US Senate Confirms First African-American Woman For SC
Washington: For the first time in the US Supreme Court’s 233-year history, the Senate has confirmed Judge Ketanji Brown Jackson, an African-American women, to serve as a Justice in the nine-member bench of the apex court.
The confirmation came following a 53-47 vote on Thursday, reports Xinhua news agency.
Only three Republicans joined the Democrats and independents in supporting the 51-year-old Jackson.
Since June 2021, she has sat on the US Court of Appeals for the D.C. Circuit, often referred to as the nation’s second most powerful court.
In February, President Joe Biden had announced Jackson’s nomination to succeed liberal Supreme Court Justice Stephen Breyer, who will retire this summer.
Jackson will not be sworn in until after Breyer leaves the post.
Biden and Jackson watched the Senate vote, which fell largely along party lines, from the Roosevelt Room at the White House on Thursday afternoon.
“Judge Jackson’s confirmation was a historic moment for our nation,” Biden tweeted with a photo of him taking a selfie with the judge.
“We’ve taken another step toward making our highest court reflect the diversity of America,” he said. “She will be an incredible Justice, and I was honoured to share this moment with her.”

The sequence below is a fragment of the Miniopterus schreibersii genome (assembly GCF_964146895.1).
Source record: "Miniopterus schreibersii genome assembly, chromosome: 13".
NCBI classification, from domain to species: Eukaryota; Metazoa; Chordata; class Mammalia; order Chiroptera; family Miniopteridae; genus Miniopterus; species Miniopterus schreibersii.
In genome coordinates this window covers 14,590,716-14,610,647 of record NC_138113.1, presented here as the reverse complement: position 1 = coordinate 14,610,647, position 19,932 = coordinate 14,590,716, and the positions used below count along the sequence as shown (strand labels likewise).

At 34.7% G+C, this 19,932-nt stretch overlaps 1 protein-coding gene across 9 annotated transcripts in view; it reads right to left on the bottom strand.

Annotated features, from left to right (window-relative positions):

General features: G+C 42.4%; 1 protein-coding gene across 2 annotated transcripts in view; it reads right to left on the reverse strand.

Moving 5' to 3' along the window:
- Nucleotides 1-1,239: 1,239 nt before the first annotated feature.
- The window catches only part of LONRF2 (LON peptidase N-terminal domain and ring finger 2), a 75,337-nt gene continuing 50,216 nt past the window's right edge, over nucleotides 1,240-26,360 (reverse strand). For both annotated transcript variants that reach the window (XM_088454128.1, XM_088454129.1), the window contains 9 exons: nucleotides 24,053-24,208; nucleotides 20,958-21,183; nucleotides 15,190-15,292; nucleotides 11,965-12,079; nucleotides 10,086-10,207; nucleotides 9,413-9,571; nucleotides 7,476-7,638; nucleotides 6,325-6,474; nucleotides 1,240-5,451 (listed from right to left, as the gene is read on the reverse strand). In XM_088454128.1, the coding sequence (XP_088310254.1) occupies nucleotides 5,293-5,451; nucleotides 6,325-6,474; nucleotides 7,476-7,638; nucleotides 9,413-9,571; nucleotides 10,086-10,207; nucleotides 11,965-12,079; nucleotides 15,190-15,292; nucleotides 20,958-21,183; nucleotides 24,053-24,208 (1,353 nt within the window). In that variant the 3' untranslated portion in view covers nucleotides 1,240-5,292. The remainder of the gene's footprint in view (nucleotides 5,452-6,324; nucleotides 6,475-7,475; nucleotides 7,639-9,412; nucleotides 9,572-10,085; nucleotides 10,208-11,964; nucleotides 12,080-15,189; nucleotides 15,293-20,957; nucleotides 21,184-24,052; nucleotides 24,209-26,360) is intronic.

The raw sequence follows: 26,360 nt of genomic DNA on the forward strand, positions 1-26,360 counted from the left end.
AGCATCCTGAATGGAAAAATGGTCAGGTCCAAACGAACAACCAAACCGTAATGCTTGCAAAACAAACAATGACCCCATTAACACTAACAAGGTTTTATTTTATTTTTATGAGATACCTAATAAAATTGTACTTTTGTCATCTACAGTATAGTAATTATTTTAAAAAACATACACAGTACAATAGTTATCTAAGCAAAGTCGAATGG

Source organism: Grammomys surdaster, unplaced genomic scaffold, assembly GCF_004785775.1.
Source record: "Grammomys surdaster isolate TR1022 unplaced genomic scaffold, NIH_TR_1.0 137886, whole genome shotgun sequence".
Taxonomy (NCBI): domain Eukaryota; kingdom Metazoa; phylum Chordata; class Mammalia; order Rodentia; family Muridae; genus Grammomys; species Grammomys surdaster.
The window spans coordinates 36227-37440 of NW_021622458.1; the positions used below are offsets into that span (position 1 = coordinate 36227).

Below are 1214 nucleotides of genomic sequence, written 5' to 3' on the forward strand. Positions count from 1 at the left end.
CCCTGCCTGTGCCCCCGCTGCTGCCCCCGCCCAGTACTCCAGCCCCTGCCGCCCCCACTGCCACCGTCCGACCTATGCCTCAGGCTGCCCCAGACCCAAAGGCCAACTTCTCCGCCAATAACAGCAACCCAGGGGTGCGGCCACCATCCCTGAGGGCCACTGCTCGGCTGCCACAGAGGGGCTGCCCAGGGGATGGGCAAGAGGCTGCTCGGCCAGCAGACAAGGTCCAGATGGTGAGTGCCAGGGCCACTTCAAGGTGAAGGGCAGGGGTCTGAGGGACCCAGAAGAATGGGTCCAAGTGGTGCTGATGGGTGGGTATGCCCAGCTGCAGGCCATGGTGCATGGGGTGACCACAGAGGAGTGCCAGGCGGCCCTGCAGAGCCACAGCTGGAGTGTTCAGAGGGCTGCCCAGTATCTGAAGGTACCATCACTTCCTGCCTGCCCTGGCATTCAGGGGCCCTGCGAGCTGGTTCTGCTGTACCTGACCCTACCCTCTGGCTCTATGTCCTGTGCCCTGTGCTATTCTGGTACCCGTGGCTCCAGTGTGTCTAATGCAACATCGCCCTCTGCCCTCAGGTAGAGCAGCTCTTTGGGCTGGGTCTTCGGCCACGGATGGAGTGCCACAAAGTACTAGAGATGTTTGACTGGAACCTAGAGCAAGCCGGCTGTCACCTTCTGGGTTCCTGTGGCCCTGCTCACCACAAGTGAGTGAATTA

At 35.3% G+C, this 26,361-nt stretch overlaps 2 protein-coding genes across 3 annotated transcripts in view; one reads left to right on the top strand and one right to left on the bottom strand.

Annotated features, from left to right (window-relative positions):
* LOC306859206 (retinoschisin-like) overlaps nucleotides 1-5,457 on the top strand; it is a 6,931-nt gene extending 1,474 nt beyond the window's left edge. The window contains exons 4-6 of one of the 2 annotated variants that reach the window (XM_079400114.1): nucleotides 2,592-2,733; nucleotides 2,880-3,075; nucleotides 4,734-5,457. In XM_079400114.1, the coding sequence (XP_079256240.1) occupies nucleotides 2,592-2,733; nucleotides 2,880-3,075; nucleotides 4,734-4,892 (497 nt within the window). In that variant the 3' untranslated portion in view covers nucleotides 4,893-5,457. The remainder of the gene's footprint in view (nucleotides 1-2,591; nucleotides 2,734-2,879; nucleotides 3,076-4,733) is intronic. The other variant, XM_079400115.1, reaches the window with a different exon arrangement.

The White House has scheduled an event for Friday to celebrate the confirmation.
While Senate Democrats have praised Jackson’s qualifications, as well as the historic nature of her nomination, most Republicans have cast doubt on her past rulings.
Senate Minority Leader Mitch McConnell, who voted against the nomination, voiced concern about what he saw as a “long and disturbing record of using judicial activism to go soft on crime”.
It was one of Biden’s major campaign promises to fill a potential Supreme Court vacancy with an African-American woman.
Since the Supreme Court was established in the US in 1789, 115 justices have served on the bench. Of them, 108 were white men.
The Justices have life tenure and can serve until they die, resign, retire, or are impeached and removed from office.
Born in Washington, D.C. and raised in Miami, Jackson received her law degree from Harvard University and graduated cum laude in 1996.
Earlier in her legal career, she worked as an assistant federal public defender in D.C. and served as vice-chair of the US Sentencing Commission for four years.
Jackson served more than eight years as a judge on the US District Court for the District of Columbia before being elevated to the D.C. Circuit Court of Appeals.
This year, the Supreme Court will rule on cases involving a series of major issues, including abortion, affirmative action and gun control.
Court watchers have argued Jackson is expected to vote very similarly to Breyer and her ascension won’t change the Supreme Court’s ideological balance, in which conservatives have a 6-3 majority over liberals.
The Supreme Court is the final appellate court of the US judicial system, with the power to review and overturn lower court decisions, and is also generally the final interpreter of federal law, including the country’s constitution.